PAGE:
Sam Horn: [00:27:22] Yeah.


Cynthia Thurlow: [00:27:23] How do we address and it’s inevitable, you’re going to get feedback, hopefully most of it’s positive with an occasional bit of constructive criticism. But how do we deal with people that are complainers and they’re out there. There are people that are just persistently expressing themselves in a way that’s oftentimes not positive. How do we redirect or find a solution to addressing their concerns, but also not feeding into it?


Sam Horn: [00:27:51] If people are taking notes, put down complain. What can we do when people complain? And I’m going to say something that flies in the face of what we think would be the right thing to do. Put in the left-hand column, explain. When people complain, don’t explain because explanations come across as excuses. They actually make people angrier because they feel we’re not being accountable. So over on the right, put the A, train. A for agree, A for apologize, A for act. Say we’re late picking someone up, “You were supposed to be here an hour ago.” “Don’t blame me. I’ve been in traffic all this time.” “Why did you call me? I didn’t know if you were in some ditch somewhere.” See, back and forth we go, look what happens if A for agree, we say two of the most powerful words to turn a conflict into cooperation. You’re right, I was supposed to pick you up an hour ago. Because most of the time, people complain they have a legitimate reason to do so. We don’t argue with it. We acknowledge it.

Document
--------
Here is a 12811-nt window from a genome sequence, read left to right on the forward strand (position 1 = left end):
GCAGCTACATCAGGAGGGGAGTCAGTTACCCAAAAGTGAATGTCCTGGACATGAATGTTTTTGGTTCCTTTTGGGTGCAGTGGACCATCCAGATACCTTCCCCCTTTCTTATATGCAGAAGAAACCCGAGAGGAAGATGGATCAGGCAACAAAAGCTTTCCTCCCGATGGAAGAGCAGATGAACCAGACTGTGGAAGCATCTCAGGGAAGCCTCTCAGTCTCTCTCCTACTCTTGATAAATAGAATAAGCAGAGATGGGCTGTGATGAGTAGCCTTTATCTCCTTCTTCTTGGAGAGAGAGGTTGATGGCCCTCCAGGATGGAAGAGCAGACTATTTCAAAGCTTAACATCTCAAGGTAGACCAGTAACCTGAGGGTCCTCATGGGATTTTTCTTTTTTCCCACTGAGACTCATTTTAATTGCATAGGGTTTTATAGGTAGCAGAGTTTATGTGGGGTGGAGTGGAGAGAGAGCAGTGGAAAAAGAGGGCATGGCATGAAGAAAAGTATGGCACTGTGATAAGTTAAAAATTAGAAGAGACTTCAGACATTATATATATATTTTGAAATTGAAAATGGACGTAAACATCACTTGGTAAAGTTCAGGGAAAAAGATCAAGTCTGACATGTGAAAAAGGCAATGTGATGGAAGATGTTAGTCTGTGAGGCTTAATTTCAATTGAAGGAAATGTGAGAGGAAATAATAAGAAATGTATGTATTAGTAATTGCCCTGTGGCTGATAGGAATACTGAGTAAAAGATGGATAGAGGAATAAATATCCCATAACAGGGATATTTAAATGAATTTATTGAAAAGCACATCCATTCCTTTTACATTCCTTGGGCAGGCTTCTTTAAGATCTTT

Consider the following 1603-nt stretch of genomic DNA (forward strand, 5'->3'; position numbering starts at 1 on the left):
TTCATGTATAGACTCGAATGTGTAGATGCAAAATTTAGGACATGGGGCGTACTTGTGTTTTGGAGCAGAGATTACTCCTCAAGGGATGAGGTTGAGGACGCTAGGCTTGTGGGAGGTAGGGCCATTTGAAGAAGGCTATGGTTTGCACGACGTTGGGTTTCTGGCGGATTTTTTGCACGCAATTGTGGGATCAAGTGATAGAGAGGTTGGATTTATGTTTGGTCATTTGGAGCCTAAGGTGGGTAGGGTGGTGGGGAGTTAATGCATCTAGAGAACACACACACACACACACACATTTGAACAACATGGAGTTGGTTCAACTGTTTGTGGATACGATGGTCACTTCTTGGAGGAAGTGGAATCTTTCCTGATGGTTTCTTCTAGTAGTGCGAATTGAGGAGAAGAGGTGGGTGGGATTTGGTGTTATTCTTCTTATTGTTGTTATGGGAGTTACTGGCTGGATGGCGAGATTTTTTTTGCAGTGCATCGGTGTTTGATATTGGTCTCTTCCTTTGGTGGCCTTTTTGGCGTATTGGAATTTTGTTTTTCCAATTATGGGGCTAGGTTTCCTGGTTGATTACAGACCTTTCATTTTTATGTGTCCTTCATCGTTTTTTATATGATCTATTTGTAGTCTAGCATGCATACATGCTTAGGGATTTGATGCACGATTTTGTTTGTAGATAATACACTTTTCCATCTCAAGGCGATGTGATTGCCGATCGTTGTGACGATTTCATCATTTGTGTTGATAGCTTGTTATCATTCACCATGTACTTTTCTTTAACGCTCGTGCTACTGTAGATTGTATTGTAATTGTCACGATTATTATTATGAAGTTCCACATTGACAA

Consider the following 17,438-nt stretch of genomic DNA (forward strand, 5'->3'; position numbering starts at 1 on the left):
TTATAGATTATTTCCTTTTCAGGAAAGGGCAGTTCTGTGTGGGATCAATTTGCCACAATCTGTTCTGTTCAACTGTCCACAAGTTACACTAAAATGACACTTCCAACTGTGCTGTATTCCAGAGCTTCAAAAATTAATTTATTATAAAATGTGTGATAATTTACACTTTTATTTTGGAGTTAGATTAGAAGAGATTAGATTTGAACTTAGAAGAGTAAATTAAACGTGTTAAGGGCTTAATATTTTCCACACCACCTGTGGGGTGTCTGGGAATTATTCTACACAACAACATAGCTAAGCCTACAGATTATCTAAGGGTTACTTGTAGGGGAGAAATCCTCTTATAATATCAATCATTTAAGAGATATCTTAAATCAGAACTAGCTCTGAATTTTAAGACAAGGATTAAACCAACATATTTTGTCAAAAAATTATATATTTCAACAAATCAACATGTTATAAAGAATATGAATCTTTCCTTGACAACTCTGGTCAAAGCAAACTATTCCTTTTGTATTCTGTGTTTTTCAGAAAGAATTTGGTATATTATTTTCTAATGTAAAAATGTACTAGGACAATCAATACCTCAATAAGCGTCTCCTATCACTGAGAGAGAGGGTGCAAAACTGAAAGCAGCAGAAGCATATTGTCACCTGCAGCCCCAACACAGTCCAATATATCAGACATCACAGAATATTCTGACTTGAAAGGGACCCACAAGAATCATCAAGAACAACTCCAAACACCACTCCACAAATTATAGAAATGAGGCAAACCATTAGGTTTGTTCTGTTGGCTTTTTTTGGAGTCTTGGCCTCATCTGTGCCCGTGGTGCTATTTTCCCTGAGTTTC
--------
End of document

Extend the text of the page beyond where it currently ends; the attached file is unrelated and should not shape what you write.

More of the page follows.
[00:28:54] And then the second is we say and not but I’m sorry that happened, but it was this department. I’m sorry that happened but our policy no, no, no. And [laughs] we say, “I’m sorry you ended up waiting so long.” Now, sometimes people say, “Why should I apologize? It’s not my fault or I didn’t do anything wrong.” [chuckles] Cynthia, you’ve heard the phrase, “We can be right or we can be happy.” [laughs] See, I think we can say, “I’m sorry you didn’t get that package as promised. I’m sorry that you didn’t receive a return call.” And it doesn’t mean we’re the one who made it happen. It means we’re putting ourself in their place and acknowledging their inconvenience so they feel seen and heard and understood. And then the third A is act, and I’ve got that information you had requested, and in the future, I’m going to build in a cushion for Murphy’s Law. The A train expedites complaints, explanations aggravate them.